• 12 months ago

    chichito

    this reminds me a debate in the cheating forum in which a (Aplayer) used an "instructional video" in youtube to mate his opponent (Bplayer) then others database users claimed that that was not cheating.

     

    Aplayer claimed that since the game was a theory win for him and his oponent (Bplayer) was reluctant to resign, then he used the "instructional video" to get the win.

     

    Aplayer also claimed that his opponent was a (bad word) for his bad sportmanship . Aplayer was clueless about how to checkmate with KBN but since it was a theorical win then he just decided to use an extra power. I would love him to see this article so he can understand why the game has to be played in a fair way and also why his opponent (Bplayer) was right about keep fighting for the draw

  • 12 months ago

    KODIAMUSMAXIMUS

    [COMMENT DELETED]
  • 12 months ago

    angusewington2

  • 12 months ago

    angusewington2

    That puzzle was super hard!

  • 12 months ago

    diomed1

      Very instructive lesson, thanks.

  • 12 months ago

    D_for_DJ

    wanna hear a joke? women rights! 

  • 12 months ago

    Financial_Hazard

    Very nice article. I did not know the technique and learnt it easily thanks to you!

  • 12 months ago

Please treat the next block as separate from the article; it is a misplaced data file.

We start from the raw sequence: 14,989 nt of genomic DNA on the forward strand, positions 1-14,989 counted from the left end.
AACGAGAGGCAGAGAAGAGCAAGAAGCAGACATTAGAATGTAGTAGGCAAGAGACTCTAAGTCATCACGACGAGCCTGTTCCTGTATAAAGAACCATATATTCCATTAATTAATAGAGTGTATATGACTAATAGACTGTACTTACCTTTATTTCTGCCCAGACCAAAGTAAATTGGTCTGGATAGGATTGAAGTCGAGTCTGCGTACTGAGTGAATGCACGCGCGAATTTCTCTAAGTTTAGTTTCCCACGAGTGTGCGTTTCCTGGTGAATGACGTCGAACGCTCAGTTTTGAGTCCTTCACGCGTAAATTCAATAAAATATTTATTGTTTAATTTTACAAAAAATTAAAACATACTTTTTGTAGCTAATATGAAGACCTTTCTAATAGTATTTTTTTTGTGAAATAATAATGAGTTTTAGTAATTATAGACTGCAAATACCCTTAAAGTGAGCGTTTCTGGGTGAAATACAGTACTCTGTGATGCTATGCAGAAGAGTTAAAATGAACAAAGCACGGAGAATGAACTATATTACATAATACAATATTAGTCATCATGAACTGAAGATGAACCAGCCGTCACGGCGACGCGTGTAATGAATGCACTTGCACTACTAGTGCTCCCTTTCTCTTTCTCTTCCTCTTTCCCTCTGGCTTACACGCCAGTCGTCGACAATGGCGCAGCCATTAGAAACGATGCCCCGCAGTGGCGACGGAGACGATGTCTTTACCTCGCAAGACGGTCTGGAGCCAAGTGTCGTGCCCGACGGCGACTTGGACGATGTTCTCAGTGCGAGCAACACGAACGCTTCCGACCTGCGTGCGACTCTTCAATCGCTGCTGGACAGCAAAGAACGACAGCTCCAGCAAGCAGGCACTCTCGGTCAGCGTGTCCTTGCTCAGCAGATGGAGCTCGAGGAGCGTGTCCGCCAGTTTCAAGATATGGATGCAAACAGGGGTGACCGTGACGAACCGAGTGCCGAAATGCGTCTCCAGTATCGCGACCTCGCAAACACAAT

AVCC

    lol, I've done this before in both online and USCF competition.  the key is to make forcing moves, in this case, forcing the opposing king to the side of the board, and eventually, the corner.  Of course, it's much easier to do this with a king & 2 bishops (i even won a couple games with a king & knight vs a king & pawn... forced the pawn to move to h7 and delivered the semi-smothered mate with Nf7 (Ng6 was the other mate).  all three pieces work as a team to make lots of forcing moves, and when the king is in the corner, the mating net is complete.  i've also had games where I was forced to underpromote my pawn (to either rook or knight, as queening would result in a draw) to win the game.

  • 12 months ago

    tubebender

    Great article! Rare as it is, probably still good to practice how pieces work together.